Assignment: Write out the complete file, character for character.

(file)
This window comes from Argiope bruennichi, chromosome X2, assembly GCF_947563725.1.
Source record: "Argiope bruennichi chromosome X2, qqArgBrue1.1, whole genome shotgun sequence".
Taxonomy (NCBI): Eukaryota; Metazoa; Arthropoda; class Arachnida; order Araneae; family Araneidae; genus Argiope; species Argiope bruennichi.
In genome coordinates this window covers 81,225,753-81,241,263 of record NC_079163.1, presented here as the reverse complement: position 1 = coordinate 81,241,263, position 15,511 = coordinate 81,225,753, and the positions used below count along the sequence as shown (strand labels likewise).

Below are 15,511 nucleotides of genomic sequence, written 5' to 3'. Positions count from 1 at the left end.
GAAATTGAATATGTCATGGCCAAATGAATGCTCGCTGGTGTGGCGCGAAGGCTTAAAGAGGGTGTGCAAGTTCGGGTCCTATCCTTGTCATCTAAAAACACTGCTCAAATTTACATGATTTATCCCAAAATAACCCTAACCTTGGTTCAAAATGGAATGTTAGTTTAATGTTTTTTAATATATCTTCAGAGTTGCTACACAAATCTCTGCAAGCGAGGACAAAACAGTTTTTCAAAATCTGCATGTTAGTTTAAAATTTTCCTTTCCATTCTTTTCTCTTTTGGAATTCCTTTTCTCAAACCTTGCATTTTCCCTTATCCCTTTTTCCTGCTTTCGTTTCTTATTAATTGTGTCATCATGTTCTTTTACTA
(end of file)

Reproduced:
This window comes from Argiope bruennichi, chromosome X2, assembly GCF_947563725.1.
Source record: "Argiope bruennichi chromosome X2, qqArgBrue1.1, whole genome shotgun sequence".
Taxonomy (NCBI): Eukaryota; Metazoa; Arthropoda; class Arachnida; order Araneae; family Araneidae; genus Argiope; species Argiope bruennichi.
In genome coordinates this window covers 81,225,753-81,241,263 of record NC_079163.1, presented here as the reverse complement: position 1 = coordinate 81,241,263, position 15,511 = coordinate 81,225,753, and the positions used below count along the sequence as shown (strand labels likewise).

Below are 15,511 nucleotides of genomic sequence, written 5' to 3'. Positions count from 1 at the left end.
GAAATTGAATATGTCATGGCCAAATGAATGCTCGCTGGTGTGGCGCGAAGGCTTAAAGAGGGTGTGCAAGTTCGGGTCCTATCCTTGTCATCTAAAAACACTGCTCAAATTTACATGATTTATCCCAAAATAACCCTAACCTTGGTTCAAAATGGAATGTTAGTTTAATGTTTTTTAATATATCTTCAGAGTTGCTACACAAATCTCTGCAAGCGAGGACAAAACAGTTTTTCAAAATCTGCATGTTAGTTTAAAATTTTCCTTTCCATTCTTTTCTCTTTTGGAATTCCTTTTCTCAAACCTTGCATTTTCCCTTATCCCTTTTTCCTGCTTTCGTTTCTTATTAATTGTGTCATCATGTTCTTTTACTA